Policy Memoir About Averting 2020 Mortgage Meltdown Published


A new book providing insider insight into how millions of Americans were provided mortgage and rental assistance in response to the COVID-19 pandemic has been released.

“Shelter from the Storm: How a COVID Mortgage Meltdown Was Averted” is by Cato Institute Senior Advisor Mark Calabria who was, at the outset of the pandemic, the director of the Federal Housing Finance Agency, overseeing Fannie Mae, Freddie Mac, and Federal Home Loan Banks.

Calabria’s new policy memoir, promoted as “a story about how you can directly help Main Street without bailing out Wall Street,” not only takes a look at the issues that surfaced in 2020 and beyond but also how the mistakes of the 2008 financial crisis – namely bailouts that still resonate in the wake of the recent collapses of Silicon Valley Bank and Signature Bank – provided a guidebook for federal agencies of what not to do in another period of upheaval.

Calabria, who had been serving as a senior aide to the U.S. Senate Committee on Banking, Housing, and Urban Affairs when the 2008 meltdown happened, discussed the release and his role in the COVID response during a webinar moderated by Competitive Enterprise Institute President and CEO Kent Lassman last week.

Lassman quickly identified a key distinction between 2008 and 2020 by saying that 9 million jobs were lost in the course of two years during the former crisis, and 22 million were zapped in just a two-and-a-half-month span in the latter.

Calabria said that when he took the FHFA reins, less than a year before the pandemic began, he warned that the then-strong and long-running housing cycle would end at some point and do so “painfully,” but conceded no one at the agency could have predicted how.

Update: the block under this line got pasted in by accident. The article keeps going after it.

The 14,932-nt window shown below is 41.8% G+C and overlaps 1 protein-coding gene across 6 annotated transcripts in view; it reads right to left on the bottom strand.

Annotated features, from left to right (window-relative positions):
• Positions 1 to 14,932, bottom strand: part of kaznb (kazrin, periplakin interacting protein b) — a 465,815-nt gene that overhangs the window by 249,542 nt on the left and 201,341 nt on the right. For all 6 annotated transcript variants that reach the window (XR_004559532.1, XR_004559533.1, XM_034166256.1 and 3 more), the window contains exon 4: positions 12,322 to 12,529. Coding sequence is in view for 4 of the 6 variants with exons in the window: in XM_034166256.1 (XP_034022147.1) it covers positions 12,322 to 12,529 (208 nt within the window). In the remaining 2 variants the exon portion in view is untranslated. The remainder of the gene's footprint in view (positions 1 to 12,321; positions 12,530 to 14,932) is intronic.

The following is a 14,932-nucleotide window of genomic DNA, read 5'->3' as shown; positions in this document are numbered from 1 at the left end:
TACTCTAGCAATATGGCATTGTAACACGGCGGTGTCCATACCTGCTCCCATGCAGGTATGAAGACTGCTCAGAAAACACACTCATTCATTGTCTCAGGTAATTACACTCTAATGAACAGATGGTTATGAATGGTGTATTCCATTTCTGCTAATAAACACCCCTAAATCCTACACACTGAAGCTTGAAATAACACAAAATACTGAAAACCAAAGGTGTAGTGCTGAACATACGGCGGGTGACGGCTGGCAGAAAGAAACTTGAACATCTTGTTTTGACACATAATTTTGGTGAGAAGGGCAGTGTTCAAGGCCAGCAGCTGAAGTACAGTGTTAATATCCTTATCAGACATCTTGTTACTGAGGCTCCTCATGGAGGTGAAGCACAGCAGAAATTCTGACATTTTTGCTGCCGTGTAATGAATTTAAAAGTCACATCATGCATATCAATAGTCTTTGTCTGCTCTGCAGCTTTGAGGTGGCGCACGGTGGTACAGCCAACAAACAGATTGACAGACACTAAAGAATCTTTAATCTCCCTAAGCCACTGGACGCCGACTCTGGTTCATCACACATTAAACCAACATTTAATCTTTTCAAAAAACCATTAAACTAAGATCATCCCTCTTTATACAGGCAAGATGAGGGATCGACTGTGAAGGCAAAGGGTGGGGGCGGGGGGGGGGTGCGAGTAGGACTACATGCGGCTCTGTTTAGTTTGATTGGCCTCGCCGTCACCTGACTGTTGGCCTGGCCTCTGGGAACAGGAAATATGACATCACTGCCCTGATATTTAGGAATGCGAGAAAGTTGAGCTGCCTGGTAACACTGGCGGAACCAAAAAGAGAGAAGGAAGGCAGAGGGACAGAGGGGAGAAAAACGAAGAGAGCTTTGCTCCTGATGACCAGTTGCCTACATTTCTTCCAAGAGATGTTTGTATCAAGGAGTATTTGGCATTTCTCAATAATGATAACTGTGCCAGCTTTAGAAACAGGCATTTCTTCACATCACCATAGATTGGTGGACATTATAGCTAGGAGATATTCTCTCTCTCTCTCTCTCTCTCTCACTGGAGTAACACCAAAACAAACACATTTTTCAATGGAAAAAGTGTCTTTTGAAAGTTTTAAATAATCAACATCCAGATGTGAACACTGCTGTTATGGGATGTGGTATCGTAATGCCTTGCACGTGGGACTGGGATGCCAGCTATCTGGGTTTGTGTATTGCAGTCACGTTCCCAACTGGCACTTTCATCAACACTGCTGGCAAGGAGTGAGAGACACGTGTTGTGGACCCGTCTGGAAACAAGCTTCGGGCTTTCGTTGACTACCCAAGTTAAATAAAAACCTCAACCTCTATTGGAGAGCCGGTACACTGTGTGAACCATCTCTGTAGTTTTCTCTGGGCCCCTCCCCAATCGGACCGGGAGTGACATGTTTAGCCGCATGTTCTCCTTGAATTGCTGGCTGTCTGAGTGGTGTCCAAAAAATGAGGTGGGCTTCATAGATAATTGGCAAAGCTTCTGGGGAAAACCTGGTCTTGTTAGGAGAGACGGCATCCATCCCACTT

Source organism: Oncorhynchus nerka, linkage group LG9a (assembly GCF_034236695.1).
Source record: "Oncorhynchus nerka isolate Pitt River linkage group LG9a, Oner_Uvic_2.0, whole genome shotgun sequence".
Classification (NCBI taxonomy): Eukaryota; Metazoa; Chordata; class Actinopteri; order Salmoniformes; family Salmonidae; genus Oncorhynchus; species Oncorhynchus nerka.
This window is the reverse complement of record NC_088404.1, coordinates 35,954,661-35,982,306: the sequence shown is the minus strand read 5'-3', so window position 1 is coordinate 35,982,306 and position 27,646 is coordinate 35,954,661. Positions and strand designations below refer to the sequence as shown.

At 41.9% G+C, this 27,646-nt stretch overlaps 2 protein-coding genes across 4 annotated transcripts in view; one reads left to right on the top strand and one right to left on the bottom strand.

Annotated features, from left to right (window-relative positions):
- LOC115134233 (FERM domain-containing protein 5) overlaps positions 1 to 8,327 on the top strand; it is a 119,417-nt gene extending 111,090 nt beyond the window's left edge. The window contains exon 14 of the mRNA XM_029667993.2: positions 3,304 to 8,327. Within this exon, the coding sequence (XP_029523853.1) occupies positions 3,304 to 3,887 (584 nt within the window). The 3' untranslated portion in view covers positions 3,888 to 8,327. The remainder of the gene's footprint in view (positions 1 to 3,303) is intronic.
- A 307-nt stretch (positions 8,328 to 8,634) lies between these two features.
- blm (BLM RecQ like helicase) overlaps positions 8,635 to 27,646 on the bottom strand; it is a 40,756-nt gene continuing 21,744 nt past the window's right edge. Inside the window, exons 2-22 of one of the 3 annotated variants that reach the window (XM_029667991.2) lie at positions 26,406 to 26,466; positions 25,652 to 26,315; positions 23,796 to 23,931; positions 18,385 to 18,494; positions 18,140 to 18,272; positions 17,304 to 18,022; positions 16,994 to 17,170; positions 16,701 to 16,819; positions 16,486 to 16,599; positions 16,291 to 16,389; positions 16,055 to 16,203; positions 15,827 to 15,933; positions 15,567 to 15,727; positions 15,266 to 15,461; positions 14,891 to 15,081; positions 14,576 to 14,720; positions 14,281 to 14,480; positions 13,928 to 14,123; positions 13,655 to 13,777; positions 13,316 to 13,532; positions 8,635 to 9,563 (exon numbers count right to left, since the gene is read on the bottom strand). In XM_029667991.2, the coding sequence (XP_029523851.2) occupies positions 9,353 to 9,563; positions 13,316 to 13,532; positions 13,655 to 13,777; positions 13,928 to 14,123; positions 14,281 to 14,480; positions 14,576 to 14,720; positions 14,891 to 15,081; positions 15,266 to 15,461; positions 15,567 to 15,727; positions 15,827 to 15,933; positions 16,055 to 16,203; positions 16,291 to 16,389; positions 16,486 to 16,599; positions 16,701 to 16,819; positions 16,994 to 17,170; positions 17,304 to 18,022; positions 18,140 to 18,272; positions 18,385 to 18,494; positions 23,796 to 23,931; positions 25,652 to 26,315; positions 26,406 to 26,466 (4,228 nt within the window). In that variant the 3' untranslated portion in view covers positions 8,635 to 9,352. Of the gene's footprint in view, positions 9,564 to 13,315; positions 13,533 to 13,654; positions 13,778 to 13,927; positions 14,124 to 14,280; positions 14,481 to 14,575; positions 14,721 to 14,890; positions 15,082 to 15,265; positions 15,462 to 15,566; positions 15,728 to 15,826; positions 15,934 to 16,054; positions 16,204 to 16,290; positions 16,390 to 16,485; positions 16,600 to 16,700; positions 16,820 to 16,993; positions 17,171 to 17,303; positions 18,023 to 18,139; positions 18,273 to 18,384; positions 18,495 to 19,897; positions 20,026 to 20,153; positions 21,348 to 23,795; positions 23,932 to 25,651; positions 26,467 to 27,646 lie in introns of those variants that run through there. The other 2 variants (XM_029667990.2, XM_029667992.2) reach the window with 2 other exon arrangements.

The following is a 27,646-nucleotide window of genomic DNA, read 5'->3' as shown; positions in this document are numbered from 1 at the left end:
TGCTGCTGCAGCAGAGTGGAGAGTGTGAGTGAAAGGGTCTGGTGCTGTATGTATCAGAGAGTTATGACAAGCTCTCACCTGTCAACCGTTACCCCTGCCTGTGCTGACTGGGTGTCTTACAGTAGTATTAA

“We have never, and hopefully never will again, see that level of job contraction so quickly as we did in early 2020,” Calabria said. “We were able to help twice as many people (in 2020 vs. 2008), six times as quickly, and we did it at close to a zero cost, compared to about the $30 billion that cost helping homeowners have assistance in post-2008.”

Calabria said leaders at the FHFA concluded early on that COVID job losses would primarily be a renters’ issue, with only 40% of those laid off paying a mortgage at the time, calling the initial wave of assistance a “timeout” that renters would be able to benefit from expeditiously.

“On the homeowner side, we would do what I call the honor system: We would let you call your mortgage servicer, the one who collects your payment and forwards it to the investor, and if you simply stated that you had lost your job or (had) an income decline from COVID, we let you get in the program,” he said.

One challenge Calabria said COVID presented, from a federal level, was how to translate and attack the fundamentally local issue of housing supply in a modern way when some of the initiatives at FHFA’s disposal dated all the way back to the Great Depression.

In the past, he said, the attitude was “rescue first, ask questions later” – even resulting in calls for him to resign his FHFA post because of a resistance to “rescue” the mortgage industry – but the pandemic provided an opportunity for officials to analyze, in close to real-time, how to offer assistance that would be sustainable to residents, even with them having to eventually return any money loaned.

Calabria is known for laying the groundwork for the removal of Fannie Mae and Freddie Mac from government conservatorship. As a senior advisor to the Cato Institute, he provides input on the federal economic policymaking process.

Prior to heading the Federal Housing Finance Agency, Calabria served as chief economist to Vice President Mike Pence, according to the institute’s website.

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